I’m a big fan of hot summer’s and cold winters, I want it all or nothing, not a fan of the whole drippy, soggy weather the England is burdened with through the winter dragging through to spring. So in the depths of soggy February headed for the hills of Heidelberg in Germany. Heidelberg is situated in Baden-Württemberg, south-west Germany. Heidelberg is full of beautiful walks, things to do and places to see, so bring some good shoes you’re in for a good glute work out! It’s a beautiful romantic cityscape, and one of the stops on the romantic road, so has quite a lot going for it, but here are the highlights of our trip:
1. We opted for the funicular railway up and beyond Heidelberg Castle. We took the rather modern swooshy tram as far up as possible, then switched for the rickety old wooden tram that will take you up to the tip of Konigstuhl. Konigstuhl means the Kings throne and gives a beautiful vantage point over the town below, the Neckar river splicing through the middle and the rolling hills mirroring on the other side. Drink up the views and whilst you’re at it there’s a little kiosk with hot drinks and delicious soups great to take off the winter chill. 2. Heidelberg Castle sits prettily above the town on Konigstuhl hill, and I couldn’t help but draw similarities to Hogwarts when looking up at it. As well as the sweeping views of Heidelberg below. It is more than a castle, more like it’s own village! There is an inner courtyard with several buildings clustered around. Each building representing a different style of architecture and contain a bakery, wine cellar and other private rooms. The styles range from Gothic grandeur through to Renaissance romanticism. Even though it is but a shell of what it would have been in full working order, it is still stunning. In the 17th Century it was celebrated as the eighth wonder of the world! The fountain just brought to mind that in the centre of Belle’s little town. The castle itself has seen its fair share of tragedy, being torn to ruins in the 17th Century in the War of the Grand Alliance and then being hit by not one but two lightening strikes in 1764. In more recent times there is a lot of restorative work going on and whilst we were there a gallery/museum was being built to show case artefacts found around the sight. 3. Right in the belly of the castle is the wine cellar, which is ridiculously huge. They have a barrel the size of a small ship. It is known as the Heidelberg Tun and is the World’s largest wine barrel! It stands at an impressive 6 meters high and can hols 220,000 litres of wine,unfortunately it has spent most of it’s life empty. 4. The Baroque style old town is a beautiful cobbled car-free part of Heidelberg. It is long and narrow and starts at the south side of the Alte-Brucke, where the medieval gate stands. Centring around Hauptestrasse lined with shops, food vendors, you’re never too far for a coffee and a cake, or a meal piled so high you won’t be able to see the person the other side of the table. There are lots of lovely winding streets off Hauptestrasse, so great for wandering too.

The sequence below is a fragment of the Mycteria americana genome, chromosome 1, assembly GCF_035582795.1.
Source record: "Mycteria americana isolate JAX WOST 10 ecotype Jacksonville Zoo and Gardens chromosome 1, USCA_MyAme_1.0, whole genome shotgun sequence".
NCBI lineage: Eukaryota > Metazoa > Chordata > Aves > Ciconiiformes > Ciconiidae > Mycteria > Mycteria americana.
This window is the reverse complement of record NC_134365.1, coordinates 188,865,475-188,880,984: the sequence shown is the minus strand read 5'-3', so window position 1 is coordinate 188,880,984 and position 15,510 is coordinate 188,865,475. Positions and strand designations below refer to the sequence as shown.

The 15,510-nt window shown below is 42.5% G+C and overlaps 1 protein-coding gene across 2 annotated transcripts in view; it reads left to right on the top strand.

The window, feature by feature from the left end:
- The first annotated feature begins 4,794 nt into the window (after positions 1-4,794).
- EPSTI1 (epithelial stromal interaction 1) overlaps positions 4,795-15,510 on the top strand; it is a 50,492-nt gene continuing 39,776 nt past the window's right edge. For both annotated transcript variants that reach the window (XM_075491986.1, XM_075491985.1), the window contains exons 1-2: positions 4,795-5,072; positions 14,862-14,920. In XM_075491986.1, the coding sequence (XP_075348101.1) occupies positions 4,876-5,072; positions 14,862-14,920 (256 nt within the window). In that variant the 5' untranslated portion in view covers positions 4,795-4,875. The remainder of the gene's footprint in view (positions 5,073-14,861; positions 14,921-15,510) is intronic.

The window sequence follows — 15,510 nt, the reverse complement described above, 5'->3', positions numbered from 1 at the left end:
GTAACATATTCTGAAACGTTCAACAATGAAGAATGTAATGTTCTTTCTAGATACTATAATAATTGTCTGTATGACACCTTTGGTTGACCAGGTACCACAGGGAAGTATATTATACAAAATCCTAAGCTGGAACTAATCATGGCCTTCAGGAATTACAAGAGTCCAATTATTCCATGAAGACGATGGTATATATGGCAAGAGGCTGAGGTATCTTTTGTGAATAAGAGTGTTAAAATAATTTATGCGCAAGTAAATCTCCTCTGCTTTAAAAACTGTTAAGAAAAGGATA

5. Philosophers walk is another one to add to the to-do list of Heidelberg. It’s on the opposite side of the river to the castle and the old town, so gives you a chance to cross the Alte-Brucke. It’s only a small sign for the Philosophers walk up schallenweg (snake path) across the road, so if you don’t look out for it you may just miss it. Then the climb begins, luckily there are a few ‘view points’ with benches if you need to catch your breathe and strip off a layer.
But once you reach the top you are welcomed by a long flat walk. This is where professors of the university below, were said to have pondered the questions of the universe. It is now lined with allotments some well maintained others not so, but that doesn’t detract from the beautiful panoramas. 6. If you don’t fancy the climb, walking along the Neckar was a really lovely walk as well. The streets on the banks are lined with lovely restaurants and hotels so a great place to build up an appetite, settle down for a bite to eat and indulge in some good ol’ fashioned people watching. 7. The Heidelberg University Library. Unfortunately due to its size, my small camera and the little streets surrounding it I didn’t manage to get a good picture of the library. It’s a gorgeous red building plastered in gold leaf looking quite decadent against an otherwise red-grey town.
8. The food. Traditional German food is pretty one dimensional, hearty portions, plenty of meat and potatoes, but they do it well and perfect for the cold winters. 9. Last, but not least are the people there, most treated you like a long lost friend, catching you up with what’s going on with the city, what they’ve been up to and where’s best for a night cap! As you can see it’s a stunning place which I imagine looks beautiful at any time of year and I look forward to visiting once we get round to driving down the romantic road.